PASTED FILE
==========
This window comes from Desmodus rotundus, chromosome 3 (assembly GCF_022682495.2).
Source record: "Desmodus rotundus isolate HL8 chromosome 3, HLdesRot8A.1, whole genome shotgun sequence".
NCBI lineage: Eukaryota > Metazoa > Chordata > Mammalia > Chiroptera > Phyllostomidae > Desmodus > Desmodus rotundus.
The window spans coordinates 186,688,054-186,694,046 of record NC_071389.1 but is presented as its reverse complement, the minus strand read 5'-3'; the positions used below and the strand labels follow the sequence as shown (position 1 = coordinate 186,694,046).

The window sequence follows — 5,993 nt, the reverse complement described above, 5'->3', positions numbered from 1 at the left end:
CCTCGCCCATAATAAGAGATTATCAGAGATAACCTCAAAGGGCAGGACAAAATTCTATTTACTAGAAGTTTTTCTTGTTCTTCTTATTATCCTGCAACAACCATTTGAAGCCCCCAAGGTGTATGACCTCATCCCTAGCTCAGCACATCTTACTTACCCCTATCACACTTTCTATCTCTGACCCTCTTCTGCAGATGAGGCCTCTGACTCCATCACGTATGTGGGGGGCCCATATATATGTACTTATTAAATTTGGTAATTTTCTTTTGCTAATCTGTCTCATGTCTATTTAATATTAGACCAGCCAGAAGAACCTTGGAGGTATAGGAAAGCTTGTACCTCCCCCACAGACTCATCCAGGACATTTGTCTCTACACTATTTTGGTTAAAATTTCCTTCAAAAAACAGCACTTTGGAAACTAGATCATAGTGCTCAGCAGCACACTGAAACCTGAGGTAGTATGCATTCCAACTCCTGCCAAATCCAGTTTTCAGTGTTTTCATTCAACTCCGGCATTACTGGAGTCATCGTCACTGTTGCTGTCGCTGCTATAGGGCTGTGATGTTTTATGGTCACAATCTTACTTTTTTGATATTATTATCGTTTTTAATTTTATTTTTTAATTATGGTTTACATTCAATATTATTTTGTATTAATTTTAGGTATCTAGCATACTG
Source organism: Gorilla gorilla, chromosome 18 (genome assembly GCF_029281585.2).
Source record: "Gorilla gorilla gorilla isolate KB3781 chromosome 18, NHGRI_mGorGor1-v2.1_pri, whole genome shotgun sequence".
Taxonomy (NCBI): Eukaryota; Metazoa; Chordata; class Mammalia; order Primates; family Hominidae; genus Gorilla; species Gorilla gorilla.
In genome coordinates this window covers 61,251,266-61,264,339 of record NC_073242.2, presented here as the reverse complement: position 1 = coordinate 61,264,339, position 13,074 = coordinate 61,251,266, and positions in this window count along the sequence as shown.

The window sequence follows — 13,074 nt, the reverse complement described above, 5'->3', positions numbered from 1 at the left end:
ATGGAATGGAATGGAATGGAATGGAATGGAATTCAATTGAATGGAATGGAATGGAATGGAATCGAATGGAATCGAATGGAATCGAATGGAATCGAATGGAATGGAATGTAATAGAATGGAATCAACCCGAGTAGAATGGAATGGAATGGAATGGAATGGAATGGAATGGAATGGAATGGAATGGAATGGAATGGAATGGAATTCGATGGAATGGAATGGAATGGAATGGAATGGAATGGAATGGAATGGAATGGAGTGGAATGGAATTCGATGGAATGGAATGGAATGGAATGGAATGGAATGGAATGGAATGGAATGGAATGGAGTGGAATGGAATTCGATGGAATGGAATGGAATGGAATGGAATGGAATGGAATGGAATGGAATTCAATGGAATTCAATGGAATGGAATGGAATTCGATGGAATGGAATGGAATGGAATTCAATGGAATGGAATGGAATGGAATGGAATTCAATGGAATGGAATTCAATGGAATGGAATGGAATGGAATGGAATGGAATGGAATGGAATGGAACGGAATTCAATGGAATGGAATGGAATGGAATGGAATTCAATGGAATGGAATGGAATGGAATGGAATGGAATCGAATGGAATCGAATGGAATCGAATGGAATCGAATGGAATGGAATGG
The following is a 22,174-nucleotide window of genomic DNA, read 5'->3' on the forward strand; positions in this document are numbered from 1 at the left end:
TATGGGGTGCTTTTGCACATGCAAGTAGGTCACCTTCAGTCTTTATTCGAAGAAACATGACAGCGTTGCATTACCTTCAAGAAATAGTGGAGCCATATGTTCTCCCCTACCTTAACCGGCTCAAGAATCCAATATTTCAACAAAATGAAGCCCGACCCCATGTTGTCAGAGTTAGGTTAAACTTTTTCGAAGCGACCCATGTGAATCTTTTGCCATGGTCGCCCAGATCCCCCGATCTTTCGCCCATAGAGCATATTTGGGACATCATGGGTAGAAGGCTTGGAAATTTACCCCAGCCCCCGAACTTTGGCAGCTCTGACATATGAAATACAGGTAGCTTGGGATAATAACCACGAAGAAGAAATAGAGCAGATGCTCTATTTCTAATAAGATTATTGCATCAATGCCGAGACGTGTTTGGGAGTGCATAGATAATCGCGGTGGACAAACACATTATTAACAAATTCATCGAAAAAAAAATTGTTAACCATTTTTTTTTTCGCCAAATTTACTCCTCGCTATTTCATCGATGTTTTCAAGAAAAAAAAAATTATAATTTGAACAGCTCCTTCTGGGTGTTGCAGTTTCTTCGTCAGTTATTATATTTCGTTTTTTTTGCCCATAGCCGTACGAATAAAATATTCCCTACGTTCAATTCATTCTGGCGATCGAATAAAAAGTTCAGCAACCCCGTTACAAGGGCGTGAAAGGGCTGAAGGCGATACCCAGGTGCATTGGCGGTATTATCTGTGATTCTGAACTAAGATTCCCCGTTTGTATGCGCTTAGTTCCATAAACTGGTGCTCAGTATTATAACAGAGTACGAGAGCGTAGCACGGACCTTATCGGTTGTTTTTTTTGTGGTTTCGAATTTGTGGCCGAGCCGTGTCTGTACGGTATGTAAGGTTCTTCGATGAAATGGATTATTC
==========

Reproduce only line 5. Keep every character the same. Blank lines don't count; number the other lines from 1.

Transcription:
The window sequence follows — 5,993 nt, the reverse complement described above, 5'->3', positions numbered from 1 at the left end: